The examples used in this paper are drawn from the ESPA Deltas project [16], which aims to provide policy makers with the knowledge and tools to enable them to evaluate the effects of their decisions on people’s livelihoods in rural coastal Bangladesh (Figure 1). The study focuses on the southwest coastal zone of Bangladesh, which provides a home for about 14 million people. The area comprises one of the world’s largest coastal lowlands (with elevations from 1 m to 3 m above sea level) which is susceptible to both fluvial and coastal flooding. Much of the coastal zone is polderised (i.e., reclaimed low-lying land enclosed by embankments). The 105 polders of SW coastal Bangladesh allow year-round agriculture and provide protection against monsoonal, spring tide and to a lesser extent cyclone flooding. Between 1909 and 2009, the coastal zone was affected by cyclones with a classification of “Tropical Storm” or above on the Saffir–Simpson scale at least once every two years and extreme environmental events are a major factor inhibiting development [16,17,29].

2. Materials and Methods

The delta has important ecosystem services, especially agriculture which provides livelihoods for the majority of the coastal population. This area is highly socio-ecologically dynamic due to the constant interaction of bio-physical slow and fast processes (e.g., salinization and fluvial flooding) and anthropogenic pressures (e.g., high population density, intensive land use, and expanding aquaculture) [17]. To understand this complex system, a multi-disciplinary and multi-national team of policy analysts, social and natural scientists, and engineers developed an analytical framework and an Integrated Assessment Model (IAM) to evaluate changing ecosystem services, livelihoods and poverty across coastal Bangladesh [16,17]. This included a strongly participatory approach with policy relevant stakeholders. The engagement with some 50 stakeholder institutions and a process of stakeholder development of scenarios was outlined by Nicholls et al. (2016) [16]. The multiple drivers considered include subsidence and sea-level rise, land degradation and population pressure in delta regions amongst many others (Table 2).
ΔDIEM [16,17,30] is an Integrated Assessment Model (IAM) based approach coupling biophysical, socioeconomic and governance processes to consider a range of plausible futures. The spatial resolution of ΔDIEM is at the lowest administrative tier (Union Parishad, ~26 km2 in size and some 20,000 population). The temporal resolution is daily for the bio-physical and monthly for the socio-economic calculations. The bio-physical environment is based on statistical emulators (trained on high fidelity models; coastal hydrology, Delft-3D; river salinity, FVCOM; and groundwater height and salinity, MODFLOW-SEAWAT) and also on process-based calculations (soil salinity and agriculture—own development) [31] ΔDIEM simulates the livelihood potential, well-being and health of 36 household types. The household-level calculations are developed based on the ESPA Deltas’ qualitative and seasonal quantitative surveys of 1586 households [32] and are similar to an agent-based model [33]. All calculations are tightly coupled in Matlab [34]. Model testing and validation had been conducted extensively and reported in the above publications. In brief, the hydrological emulators reproduce well the high fidelity model results with larger errors at the lower values and smaller errors at the higher values (mean RMSE, for example, for inundation depth: 0.012–0.13 m; river salinity: 1.36 ppt; and river elevation: 0.35 m). The crop simulations fit similarly well the observations at both district and sub-district levels. The RMSE for farmer’s yield was 2.3–11.9% for most crops in 2010. Wheat and potato were less well simulated (RMSE: 22–70%), but these are minor crops in coastal Bangladesh. The household wellbeing simulations also compared well with total expenditure, calorie intake, protein intake, GINI coefficient and 1.90 USD/capita/day headcount observations [35].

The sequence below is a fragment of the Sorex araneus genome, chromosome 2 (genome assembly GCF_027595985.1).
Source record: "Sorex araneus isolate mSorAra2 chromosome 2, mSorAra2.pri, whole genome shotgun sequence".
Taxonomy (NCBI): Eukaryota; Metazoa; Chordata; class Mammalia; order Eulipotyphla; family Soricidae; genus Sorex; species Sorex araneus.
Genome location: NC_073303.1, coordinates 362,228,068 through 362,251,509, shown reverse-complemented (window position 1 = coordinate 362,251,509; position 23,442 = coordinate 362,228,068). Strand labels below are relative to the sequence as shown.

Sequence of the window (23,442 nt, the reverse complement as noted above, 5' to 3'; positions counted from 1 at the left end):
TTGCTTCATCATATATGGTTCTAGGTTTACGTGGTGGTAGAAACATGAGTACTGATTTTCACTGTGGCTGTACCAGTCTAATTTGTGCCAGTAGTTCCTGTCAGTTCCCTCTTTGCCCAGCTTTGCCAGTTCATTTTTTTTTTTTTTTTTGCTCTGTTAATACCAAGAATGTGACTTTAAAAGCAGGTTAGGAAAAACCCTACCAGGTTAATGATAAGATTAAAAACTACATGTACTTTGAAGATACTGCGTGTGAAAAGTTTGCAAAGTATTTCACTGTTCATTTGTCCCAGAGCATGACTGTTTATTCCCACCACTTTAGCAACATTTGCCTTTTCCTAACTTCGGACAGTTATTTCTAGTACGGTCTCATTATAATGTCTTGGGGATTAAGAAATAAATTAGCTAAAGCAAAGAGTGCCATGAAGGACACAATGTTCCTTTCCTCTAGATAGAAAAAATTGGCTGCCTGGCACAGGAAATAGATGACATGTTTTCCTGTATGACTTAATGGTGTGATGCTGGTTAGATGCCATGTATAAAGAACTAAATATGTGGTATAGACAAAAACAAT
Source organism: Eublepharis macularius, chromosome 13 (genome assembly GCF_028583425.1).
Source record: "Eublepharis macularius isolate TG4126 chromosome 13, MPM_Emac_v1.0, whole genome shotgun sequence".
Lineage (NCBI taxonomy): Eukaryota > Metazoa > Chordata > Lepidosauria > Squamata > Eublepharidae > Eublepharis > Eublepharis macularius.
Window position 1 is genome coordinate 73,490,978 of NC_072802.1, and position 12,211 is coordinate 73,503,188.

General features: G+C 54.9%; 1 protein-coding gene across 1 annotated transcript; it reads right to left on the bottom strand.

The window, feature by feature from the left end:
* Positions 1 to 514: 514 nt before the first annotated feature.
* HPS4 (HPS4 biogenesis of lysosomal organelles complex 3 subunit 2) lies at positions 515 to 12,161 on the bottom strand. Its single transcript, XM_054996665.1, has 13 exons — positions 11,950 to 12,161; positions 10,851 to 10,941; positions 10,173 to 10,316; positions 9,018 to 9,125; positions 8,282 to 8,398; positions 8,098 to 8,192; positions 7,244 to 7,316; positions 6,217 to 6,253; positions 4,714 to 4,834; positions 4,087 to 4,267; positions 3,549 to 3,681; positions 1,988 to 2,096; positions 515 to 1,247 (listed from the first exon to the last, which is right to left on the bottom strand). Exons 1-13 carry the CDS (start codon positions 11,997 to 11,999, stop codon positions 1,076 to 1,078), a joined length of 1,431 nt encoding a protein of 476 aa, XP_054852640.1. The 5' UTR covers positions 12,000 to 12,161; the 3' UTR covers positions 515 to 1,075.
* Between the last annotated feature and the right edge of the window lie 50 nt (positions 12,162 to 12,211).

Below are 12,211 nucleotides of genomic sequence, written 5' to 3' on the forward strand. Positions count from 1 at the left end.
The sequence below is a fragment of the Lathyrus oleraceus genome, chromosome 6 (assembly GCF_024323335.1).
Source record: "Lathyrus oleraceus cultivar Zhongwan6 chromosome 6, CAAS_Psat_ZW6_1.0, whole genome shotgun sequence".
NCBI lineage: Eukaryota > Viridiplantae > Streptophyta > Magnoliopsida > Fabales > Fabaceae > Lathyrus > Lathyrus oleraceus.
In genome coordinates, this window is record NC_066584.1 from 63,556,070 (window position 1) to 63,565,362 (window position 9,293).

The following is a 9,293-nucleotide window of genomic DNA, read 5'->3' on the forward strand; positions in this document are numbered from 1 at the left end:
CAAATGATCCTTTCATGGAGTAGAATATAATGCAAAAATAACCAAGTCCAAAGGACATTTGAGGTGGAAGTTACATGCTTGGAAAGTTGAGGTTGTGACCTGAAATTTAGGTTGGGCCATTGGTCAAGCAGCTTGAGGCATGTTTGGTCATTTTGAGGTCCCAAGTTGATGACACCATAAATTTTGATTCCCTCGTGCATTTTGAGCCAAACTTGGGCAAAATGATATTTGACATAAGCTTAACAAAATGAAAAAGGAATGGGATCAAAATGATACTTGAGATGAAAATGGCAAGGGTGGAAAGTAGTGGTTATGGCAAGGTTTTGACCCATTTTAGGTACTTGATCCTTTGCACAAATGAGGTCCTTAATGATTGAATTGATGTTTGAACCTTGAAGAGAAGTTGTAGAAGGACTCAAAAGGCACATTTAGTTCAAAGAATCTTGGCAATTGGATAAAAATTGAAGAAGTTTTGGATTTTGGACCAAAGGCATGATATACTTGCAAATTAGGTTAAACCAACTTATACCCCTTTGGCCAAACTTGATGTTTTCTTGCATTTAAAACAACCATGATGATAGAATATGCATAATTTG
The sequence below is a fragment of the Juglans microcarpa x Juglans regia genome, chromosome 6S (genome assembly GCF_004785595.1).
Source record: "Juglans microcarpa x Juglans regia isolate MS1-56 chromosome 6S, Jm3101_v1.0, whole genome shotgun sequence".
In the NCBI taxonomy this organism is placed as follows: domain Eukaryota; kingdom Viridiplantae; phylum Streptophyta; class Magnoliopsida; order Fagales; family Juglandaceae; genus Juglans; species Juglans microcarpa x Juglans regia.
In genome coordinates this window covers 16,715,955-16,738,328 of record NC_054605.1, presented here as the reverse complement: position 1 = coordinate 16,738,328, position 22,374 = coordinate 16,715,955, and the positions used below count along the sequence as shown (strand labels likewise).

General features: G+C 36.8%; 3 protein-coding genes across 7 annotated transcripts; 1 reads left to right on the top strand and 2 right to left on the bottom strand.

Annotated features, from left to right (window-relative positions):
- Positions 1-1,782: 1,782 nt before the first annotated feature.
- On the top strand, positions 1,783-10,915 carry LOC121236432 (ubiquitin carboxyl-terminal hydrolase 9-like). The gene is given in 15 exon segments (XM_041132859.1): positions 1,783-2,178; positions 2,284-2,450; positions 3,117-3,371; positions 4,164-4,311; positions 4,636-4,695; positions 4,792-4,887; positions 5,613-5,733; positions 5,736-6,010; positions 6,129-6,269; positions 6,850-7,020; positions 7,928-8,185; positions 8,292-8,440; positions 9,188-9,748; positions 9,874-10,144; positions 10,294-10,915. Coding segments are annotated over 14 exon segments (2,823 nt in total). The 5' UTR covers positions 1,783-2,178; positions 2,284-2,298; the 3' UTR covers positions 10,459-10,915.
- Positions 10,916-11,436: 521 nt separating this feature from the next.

Given a particular development trajectory, including interventions (e.g., increasing the embankment heights or subsidizing certain agriculture products), ΔDIEM can assess the resulting implications of change over time on the ES-based livelihoods and well-being of the people in coastal Bangladesh, from a regional scale (Figure 1) down to the lowest administrative tier (i.e., Union). Simulations focus on the next 30 years (to 2050) over which they are considered socio-economically valid, but can extend to 2100 for biophysical and exploratory purposes. The model can consider a wide range of environmental changes, natural hazards and climate change, and policy interventions, in varying permutations, which are of relevance to interpreting several SDGs. Figure 2 identifies the linkages between the structure of ΔDIEM and relevant SDGs. The Government of Bangladesh have identified that the meeting of their national development goals and the SDGs will require a major programme of investment over the course of the 21st century (Bangladesh Delta Plan 2100, BDP2100 [36]). Without action, it is estimated that there would be a net departure of 18 million people from the coastal and riverine vulnerability hotspots in Bangladesh, placing considerable pressure particularly on their ambition to eradicate extreme poverty by 2030 according to the BDP2100. Such mega-projects as the BDP2100, the majority of which are expected to be infrastructural, will likely entail considerable trade-offs.